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Wright Opinion 5-24
Fang fever spreads
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Monday night was quite literally a dream come true. Both for myself and an increasingly large fan base, the Nashville Predators' Western Conference championship represented the culmination of a wish that seemed nearly impossible for so many years.
Even as we were watching the events unfolding inside the arena and the championship was becoming more and more of a reality, longtime fans were looking at each other to say "we're actually going to the Stanley Cup Final," as if saying it out loud would make it seem like less of a dream.
As a day-one fan, I've watched the Nashville Predators grow from a fledgling expansion team in a city that barely knew what hockey was into a team four wins away from hockey's ultimate prize in a city that is now the talk of the hockey world. Monday night's Western Conference Final-clinching win over the Anaheim Ducks was witnessed by an overflowing standing-room-only crowd of 17,351 at Bridgestone Arena.
The building itself couldn't contain the outbreak of what the Preds marketing team once lovingly refer to as fang fever in the early days of the team. Multiple watch parties outside the arena drew an  estimated crowd of 5,000 - 7,000 people who brought their own lawn chairs just to soak up some of the residual energy from the arena and to watch the broadcast on giant screens.
This was a far cry from a scant ten years ago when attendance was the focus in Nashville but for a different reason. Coincidentally enough, it was May 23, 2007 when it was announced the Predators were being sold and were in serious jeopardy of being moved to Canada because of poor attendance in Nashville.  Ten years later, the Predators are the hottest ticket in town. Tickets for Game 3 of the Stanley Cup Final are going online for anywhere from $650 for one ticket in the upper level to $7,500 for one seat 15 rows from the ice. It's amazing what a little winning will do.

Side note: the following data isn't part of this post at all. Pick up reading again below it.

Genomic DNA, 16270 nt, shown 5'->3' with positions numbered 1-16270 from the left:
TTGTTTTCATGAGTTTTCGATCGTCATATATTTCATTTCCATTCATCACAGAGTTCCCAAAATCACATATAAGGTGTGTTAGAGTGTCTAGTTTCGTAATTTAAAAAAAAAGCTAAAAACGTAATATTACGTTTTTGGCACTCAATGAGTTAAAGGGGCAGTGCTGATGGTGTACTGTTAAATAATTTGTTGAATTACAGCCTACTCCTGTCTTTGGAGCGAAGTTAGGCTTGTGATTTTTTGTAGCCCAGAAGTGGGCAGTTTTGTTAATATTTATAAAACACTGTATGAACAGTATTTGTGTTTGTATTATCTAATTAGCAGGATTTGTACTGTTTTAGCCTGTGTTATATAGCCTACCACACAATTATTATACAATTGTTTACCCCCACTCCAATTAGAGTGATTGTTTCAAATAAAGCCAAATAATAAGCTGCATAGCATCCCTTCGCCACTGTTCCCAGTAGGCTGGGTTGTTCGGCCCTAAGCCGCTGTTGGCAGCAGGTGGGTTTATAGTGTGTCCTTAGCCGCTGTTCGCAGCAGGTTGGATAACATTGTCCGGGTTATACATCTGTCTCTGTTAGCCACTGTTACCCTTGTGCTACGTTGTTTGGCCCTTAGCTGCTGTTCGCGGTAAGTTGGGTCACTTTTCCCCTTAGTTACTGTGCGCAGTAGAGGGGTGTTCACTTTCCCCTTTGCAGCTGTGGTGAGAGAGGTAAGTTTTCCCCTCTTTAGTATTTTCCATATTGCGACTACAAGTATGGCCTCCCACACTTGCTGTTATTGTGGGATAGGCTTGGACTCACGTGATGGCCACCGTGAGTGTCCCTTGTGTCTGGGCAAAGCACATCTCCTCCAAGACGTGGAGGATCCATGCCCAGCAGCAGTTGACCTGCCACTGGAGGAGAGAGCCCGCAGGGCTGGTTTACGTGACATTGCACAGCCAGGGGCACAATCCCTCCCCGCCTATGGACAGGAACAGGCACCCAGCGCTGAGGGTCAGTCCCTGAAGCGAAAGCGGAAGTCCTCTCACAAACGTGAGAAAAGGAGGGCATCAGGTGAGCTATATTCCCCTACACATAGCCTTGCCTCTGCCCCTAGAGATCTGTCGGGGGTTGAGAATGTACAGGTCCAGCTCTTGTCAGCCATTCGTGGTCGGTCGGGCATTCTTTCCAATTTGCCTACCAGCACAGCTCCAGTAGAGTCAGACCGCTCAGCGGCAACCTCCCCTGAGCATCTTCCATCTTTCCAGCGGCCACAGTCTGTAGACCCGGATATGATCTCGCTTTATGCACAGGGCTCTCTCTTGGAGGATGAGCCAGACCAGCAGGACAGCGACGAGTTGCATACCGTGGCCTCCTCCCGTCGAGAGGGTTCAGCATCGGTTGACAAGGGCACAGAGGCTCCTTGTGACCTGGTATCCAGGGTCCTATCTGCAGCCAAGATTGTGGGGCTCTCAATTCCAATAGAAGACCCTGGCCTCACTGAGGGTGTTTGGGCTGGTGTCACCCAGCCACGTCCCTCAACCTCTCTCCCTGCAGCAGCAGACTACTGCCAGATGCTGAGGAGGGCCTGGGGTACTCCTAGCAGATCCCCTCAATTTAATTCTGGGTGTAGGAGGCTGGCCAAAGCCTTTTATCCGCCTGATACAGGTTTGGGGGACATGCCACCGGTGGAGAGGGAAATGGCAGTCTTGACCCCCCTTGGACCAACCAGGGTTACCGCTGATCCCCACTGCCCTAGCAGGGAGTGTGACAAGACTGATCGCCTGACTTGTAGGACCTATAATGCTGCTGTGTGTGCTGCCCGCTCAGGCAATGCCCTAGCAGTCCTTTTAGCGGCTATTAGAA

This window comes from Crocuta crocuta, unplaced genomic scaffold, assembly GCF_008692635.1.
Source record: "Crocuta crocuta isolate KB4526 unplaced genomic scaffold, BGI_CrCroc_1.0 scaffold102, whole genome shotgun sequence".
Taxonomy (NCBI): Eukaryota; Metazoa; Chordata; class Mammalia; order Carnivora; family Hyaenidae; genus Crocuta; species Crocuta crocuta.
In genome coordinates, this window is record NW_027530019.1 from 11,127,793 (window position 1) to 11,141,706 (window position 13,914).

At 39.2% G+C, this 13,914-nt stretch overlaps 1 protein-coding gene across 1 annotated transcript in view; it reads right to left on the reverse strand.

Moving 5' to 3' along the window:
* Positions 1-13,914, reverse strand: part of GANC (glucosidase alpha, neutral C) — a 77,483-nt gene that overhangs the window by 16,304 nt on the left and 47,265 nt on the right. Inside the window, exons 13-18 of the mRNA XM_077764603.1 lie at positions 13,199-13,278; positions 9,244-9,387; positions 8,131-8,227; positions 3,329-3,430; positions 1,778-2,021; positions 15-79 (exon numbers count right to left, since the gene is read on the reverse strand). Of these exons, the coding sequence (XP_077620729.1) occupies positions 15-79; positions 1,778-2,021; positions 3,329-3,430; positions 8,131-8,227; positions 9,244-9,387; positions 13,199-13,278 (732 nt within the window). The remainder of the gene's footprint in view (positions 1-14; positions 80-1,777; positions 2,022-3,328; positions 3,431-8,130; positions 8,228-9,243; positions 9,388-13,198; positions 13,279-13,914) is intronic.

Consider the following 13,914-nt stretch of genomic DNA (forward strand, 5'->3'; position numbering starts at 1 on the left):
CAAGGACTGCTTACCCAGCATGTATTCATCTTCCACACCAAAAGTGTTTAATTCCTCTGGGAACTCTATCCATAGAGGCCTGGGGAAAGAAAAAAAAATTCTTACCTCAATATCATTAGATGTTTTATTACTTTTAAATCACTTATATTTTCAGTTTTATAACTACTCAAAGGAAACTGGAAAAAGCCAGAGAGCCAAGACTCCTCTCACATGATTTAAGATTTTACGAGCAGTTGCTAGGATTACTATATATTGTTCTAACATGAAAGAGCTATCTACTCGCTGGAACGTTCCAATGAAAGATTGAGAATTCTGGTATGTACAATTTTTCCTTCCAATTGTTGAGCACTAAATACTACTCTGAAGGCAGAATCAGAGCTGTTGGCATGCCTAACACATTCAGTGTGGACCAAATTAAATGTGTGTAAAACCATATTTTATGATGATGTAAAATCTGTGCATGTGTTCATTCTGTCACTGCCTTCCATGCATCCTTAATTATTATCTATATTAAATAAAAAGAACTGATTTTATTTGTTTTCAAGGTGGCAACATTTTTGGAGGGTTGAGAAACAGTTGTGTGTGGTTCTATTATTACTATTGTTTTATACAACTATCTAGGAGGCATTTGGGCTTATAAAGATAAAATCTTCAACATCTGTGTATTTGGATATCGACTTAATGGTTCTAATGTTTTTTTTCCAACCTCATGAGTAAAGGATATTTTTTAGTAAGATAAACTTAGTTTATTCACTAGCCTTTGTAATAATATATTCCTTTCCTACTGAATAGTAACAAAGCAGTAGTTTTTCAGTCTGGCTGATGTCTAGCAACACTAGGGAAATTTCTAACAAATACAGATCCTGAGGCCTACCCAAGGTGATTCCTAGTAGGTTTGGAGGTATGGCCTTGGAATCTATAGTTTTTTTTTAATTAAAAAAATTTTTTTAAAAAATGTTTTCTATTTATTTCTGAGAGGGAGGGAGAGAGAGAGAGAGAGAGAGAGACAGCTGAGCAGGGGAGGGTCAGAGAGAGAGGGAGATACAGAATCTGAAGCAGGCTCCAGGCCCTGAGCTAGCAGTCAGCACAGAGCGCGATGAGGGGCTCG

The Predators' on-ice success has shocked everyone outside of the Predators lockerroom. The team was seen in the offseason as a popular pick to make a run at the Stanley Cup following the trade of former Preds captain Shea Weber to Montreal in exchange for P.K. Subban. A lackluster regular season, however, dimmed those hopes.
The Predators snuck into the playoffs with the worst record among teams who made the 16-team tournament. Their less-than-favorable seeding meant they would have the toughest road to the Final, having to face the best team in the regular season in the first round. They have overcome those odds in spectacular fashion, becoming the first team ever to advance to the championship round from the bottom seed.
Monday night's championship win was emotional for all in attendance, especially those of us who have been there for the franchise's entire existence. Finally, for the first time, Bridgestone Arena's rafters will be graced by a championship banner with the ultimate banner just four wins away.
If this is a dream, don't wake me up yet.